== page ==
New Delhi: As nature played havoc with Kerala, several charities came forward to help. Among them was UK-based Khalsa Aid. They did not make the headlines, but the volunteers did touch the hearts of the people of the flood-ravaged state.

The Sikh volunteers arrived in Kerala from across India and other countries to start a community kitchen at Kochi, providing meals to 13,000 people twice a day, besides helping the locals clean up slush and debris from places of worship in and around Alleppey.

Over the past 20 years, Khalsa Aid has been at the forefront of several relief operations, guided by the principle: Recognize the whole human race as one. It has covered 22 countries across four continents, serving, among others, refugees in Syrian camps in 2017; the displaced population in Yemen following the civil war in 2015; victims of the Nepal earthquake; refugees in Greece; and orphans in Haiti.

Khalsa Aid was born out of the Kosovo refugee crisis. In 1999, when Sikhs were celebrating the 300th birth anniversary of the Sikh religion, UK-based Ravinder Singh was struck by the plight of refugees in Albania, and decided to reach out to the them with two trucks and a van load of supplies.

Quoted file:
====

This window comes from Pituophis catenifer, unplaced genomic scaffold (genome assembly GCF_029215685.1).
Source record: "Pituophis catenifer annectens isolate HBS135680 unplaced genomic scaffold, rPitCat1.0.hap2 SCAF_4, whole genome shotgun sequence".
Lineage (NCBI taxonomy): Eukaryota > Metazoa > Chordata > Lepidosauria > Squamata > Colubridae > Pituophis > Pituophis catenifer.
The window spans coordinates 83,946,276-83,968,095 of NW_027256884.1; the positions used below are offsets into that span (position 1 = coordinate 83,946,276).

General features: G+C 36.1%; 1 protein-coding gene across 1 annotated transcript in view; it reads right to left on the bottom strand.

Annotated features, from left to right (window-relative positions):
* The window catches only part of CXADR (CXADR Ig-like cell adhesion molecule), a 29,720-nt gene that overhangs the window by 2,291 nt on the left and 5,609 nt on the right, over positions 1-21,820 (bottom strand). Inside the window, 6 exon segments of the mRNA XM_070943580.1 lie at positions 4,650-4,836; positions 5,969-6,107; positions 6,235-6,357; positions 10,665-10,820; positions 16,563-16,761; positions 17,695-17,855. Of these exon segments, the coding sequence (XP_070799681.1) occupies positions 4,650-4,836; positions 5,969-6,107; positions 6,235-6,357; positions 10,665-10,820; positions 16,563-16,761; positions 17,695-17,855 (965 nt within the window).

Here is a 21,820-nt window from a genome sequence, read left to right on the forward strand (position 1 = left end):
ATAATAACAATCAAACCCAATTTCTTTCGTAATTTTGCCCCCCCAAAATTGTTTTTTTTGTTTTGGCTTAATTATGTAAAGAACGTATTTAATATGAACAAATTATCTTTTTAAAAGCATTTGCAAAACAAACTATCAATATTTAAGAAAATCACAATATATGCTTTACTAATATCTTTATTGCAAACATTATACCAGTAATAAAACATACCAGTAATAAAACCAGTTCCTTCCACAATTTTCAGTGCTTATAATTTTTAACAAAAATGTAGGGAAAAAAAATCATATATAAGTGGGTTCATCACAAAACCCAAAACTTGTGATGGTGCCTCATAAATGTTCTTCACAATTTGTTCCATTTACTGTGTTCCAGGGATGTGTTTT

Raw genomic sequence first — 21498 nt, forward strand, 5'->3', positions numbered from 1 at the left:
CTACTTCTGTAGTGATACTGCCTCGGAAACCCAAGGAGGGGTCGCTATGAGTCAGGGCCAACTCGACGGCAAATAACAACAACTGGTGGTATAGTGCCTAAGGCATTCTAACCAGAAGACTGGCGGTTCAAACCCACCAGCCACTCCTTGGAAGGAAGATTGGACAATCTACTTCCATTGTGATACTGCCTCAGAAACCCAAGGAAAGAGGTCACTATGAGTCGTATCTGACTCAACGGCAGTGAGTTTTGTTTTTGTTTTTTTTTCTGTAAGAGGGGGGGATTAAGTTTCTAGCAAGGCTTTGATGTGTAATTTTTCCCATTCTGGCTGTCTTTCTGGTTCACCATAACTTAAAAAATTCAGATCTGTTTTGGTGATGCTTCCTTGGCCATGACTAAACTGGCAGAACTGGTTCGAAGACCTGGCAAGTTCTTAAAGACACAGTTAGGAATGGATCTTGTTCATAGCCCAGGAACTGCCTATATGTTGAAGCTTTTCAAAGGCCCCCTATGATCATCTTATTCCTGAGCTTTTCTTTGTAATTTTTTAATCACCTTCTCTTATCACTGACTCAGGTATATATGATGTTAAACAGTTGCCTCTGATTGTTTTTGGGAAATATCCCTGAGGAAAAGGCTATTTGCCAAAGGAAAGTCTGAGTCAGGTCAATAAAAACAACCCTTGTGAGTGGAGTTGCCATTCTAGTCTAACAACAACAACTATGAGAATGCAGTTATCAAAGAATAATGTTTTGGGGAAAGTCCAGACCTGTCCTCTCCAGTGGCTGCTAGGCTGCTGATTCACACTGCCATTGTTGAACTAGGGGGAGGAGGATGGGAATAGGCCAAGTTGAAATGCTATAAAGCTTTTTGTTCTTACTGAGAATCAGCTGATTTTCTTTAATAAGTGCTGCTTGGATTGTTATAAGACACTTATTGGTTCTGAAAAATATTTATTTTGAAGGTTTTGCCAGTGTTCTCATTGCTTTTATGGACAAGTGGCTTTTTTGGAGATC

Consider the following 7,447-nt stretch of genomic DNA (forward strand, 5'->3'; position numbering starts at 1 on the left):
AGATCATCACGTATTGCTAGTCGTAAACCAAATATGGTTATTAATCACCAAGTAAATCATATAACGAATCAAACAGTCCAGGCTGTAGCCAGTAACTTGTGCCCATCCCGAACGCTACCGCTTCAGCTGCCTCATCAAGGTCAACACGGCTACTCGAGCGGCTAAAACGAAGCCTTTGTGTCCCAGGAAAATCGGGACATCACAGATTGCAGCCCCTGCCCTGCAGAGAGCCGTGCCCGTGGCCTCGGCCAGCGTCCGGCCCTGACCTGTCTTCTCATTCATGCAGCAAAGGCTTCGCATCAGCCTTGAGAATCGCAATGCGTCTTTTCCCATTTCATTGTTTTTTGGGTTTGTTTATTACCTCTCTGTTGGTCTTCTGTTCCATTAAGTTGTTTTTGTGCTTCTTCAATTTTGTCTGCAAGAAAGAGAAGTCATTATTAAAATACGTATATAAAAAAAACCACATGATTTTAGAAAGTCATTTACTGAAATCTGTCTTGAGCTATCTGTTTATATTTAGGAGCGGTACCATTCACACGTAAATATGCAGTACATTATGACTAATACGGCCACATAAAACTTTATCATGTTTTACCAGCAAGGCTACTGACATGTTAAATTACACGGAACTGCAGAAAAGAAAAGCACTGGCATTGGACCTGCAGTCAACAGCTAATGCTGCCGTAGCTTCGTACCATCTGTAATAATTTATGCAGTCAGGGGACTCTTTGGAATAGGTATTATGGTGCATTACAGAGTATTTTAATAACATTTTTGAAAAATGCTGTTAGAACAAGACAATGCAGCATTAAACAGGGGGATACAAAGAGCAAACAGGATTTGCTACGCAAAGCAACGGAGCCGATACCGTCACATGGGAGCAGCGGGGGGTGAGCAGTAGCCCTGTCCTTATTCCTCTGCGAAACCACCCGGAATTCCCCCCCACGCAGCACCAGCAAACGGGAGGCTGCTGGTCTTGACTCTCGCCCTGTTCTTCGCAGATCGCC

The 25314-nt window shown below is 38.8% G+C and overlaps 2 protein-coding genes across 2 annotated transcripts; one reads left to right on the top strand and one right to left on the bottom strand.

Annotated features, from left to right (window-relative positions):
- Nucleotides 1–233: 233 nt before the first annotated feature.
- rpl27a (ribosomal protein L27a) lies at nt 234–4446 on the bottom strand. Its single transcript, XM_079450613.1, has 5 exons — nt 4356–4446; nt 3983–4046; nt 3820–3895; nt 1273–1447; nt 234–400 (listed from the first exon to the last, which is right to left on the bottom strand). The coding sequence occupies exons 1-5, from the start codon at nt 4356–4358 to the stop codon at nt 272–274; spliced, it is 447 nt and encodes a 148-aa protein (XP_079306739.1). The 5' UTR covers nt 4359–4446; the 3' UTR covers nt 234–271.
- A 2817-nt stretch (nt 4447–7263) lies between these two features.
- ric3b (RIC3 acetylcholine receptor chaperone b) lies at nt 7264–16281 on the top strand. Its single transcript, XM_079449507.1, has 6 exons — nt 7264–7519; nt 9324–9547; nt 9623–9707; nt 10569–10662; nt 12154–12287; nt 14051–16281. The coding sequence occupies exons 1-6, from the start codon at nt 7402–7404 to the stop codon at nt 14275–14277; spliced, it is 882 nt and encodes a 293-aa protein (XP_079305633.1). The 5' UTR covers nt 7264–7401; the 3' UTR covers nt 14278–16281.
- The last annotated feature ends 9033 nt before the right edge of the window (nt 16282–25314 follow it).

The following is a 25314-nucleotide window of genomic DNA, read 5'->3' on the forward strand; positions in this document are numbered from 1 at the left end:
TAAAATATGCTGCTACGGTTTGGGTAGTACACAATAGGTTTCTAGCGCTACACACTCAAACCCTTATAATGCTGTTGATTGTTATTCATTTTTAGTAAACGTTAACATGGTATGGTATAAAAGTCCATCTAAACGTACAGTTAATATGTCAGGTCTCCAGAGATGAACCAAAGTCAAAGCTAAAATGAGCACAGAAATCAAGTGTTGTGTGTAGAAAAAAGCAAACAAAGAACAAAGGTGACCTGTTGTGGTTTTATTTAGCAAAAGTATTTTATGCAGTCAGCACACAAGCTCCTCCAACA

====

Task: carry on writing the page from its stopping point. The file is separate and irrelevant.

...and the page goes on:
“We believe in communal harmony and that’s the message we want to send across people," said Amarpreet Singh, Asia-Pacific managing director, Khalsa Aid, adding that the foundation provides humanitarian aid in disaster areas and civil conflict zones around the world, besides running two round-the-year programmes—Langar Aid and Focus Punjab.

While the free kitchens—or langars—serve food to everybody, regardless of ethnicity, religion, gender or social background, Focus Punjab assists Sikhs with education, health and other welfare programmes. Khalsa Aid has already raised more than £62,000 of the £100,000 it aims to contribute for relief work in Kerala.

Jaspreet Singh and Gurpreet Singh, who have been working tirelessly since they arrived in Kerala, said: “We are overwhelmed by the love the people have shown us. When you see a smile on their face all the tiredness vanishes and you feel happy and contended. That is the best feeling."

The group has volunteers from all age groups and coordinates with several international organizations, including the UN Refugee Agency, World Food Program, International Red Cross, Red Crescent Movement and Medecins Sans Frontieres. In June, Khalsa Aid’s Langar Aid team was awarded the Queen’s award for community service in the UK.

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